Diabetes societies endorse ‘metabolic surgery’
medwireNews: An “unprecedented” number of societies have endorsed guidelines recommending metabolic surgery for patients with diabetes – and not just for patients with severe obesity.
The new guidelines recommend surgery in all patients with a body mass index (BMI) of at least 40.0 kg/m2 and in those with a BMI 35.0–39.9 kg/m2 who have hyperglycaemia despite optimal lifestyle and medical treatment.
But they also present it as an option for patients right down to a BMI of 30.0 kg/m2 if hyperglycaemia cannot be controlled with optimal therapy. And the lowest BMI threshold falls to 27.5 kg/m2 in Asian patients.
The guideline writers, led by Francesco Rubino (King’s College London, UK), note that surgery is cost-effective, despite the large upfront costs, working out at around US $3000–6000 per quality-adjusted life–year (QALY), which is well below the threshold usually adopted to determine cost-effectiveness for clinical practice and also well below the cost per QALY of intensive medical treatment to achieve glycaemic or lipid control.
But the team stresses the need for “the development of a new, disease-based model of practice”, given that bariatric surgery patients tend to be young, female and with low rates of diabetes, contrasting with the older, male population with Type 2 diabetes who are considered for metabolic surgery, with implications for outcomes and cost effectiveness.
The guidelines emerged from the international consensus conference the 2nd Diabetes Surgery Summit and have, to date, been endorsed by 45 worldwide medical and scientific societies. To complement the new recommendations, which are published in Diabetes Care, the current issue of the journal carries 11 related review articles providing the latest information on topics ranging from the mechanisms by which bariatric surgery improves glucose metabolism to the influence of ethnicity and barriers to appropriate use of metabolic surgery.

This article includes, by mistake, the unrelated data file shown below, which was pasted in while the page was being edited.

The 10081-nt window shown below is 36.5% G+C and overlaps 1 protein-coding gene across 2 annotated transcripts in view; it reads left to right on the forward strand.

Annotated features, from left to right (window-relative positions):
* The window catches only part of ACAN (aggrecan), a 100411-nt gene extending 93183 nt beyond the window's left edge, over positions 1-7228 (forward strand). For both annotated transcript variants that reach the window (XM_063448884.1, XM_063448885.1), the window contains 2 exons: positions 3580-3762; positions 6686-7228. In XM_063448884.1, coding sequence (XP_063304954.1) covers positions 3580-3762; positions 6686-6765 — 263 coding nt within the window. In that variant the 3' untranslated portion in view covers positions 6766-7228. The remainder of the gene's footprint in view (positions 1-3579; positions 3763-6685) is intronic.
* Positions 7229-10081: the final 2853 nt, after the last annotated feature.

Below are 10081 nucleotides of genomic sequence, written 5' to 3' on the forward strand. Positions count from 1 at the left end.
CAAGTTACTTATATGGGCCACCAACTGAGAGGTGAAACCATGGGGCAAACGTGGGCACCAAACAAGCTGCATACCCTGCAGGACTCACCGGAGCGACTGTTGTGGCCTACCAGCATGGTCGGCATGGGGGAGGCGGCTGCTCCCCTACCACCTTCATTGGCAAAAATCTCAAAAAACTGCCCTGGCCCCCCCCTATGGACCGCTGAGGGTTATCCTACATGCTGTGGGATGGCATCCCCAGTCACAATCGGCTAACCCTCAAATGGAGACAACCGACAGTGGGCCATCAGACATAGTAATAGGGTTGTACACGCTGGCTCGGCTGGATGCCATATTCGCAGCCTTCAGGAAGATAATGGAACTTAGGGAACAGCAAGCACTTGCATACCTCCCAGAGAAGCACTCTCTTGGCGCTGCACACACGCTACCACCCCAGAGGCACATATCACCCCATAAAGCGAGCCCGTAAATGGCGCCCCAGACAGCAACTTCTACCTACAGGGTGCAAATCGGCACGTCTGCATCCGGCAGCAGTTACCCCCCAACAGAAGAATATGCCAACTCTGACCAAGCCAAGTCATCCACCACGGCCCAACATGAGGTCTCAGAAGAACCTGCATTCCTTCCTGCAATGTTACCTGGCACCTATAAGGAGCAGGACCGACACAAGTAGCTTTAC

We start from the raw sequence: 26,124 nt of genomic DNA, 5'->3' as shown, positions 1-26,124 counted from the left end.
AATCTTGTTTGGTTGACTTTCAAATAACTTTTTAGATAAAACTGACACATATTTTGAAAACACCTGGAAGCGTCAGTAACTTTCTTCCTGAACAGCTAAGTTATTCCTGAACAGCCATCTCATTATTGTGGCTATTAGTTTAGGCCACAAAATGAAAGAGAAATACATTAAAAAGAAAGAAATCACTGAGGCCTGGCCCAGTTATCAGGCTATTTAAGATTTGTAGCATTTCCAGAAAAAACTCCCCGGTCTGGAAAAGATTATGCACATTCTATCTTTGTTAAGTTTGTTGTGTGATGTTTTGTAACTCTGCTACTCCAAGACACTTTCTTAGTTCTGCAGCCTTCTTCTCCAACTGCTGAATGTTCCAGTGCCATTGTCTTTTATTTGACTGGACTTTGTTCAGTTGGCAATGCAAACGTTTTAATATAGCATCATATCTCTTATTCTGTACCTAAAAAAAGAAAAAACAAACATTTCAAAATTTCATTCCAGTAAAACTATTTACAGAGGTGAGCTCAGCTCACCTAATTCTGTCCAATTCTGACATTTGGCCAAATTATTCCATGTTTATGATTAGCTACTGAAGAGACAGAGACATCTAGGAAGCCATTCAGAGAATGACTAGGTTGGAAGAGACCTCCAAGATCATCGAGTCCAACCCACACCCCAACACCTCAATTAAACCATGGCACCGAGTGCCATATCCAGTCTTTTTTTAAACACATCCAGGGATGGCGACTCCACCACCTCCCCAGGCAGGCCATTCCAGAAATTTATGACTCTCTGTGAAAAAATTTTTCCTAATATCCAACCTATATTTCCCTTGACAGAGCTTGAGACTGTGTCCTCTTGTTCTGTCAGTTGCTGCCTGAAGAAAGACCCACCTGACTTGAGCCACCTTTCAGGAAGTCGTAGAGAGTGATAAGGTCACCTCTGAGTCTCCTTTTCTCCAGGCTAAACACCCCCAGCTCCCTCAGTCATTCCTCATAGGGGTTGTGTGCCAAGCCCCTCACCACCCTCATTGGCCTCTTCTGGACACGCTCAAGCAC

In a linked commentary, William Cefalu (Louisiana State University, Baton Rouge, USA) and co-authors say the guidelines are a response to “a large body of evidence” that surgical interventions geared at obesity “can improve glucose homeostasis more effectively than any known pharmaceutical or behavioral approach”.
And with the guidelines endorsed by “an unprecedented array of societies representing diverse medical and surgical specialties from around the world”, the recommendations “can serve as a global reference” for gastrointestinal surgery in patients with Type 2 diabetes.
Among a raft of other statements, the guidelines outline contraindications to metabolic surgery, including diagnosis of Type 1 diabetes, drug or alcohol abuse, uncontrolled psychiatric illness, and inability to commit to taking long-term nutritional supplements and attending follow-up.
The guideline writers also outline knowledge gaps, including factors predicting glycaemic control, outcomes in patients who are overweight or only mildly obese, the relative merits of different surgical procedures and patient outcomes beyond 5 years. And they say that the effectiveness of surgery in adolescents should be a priority area for future research, given the current lack of high-quality evidence.
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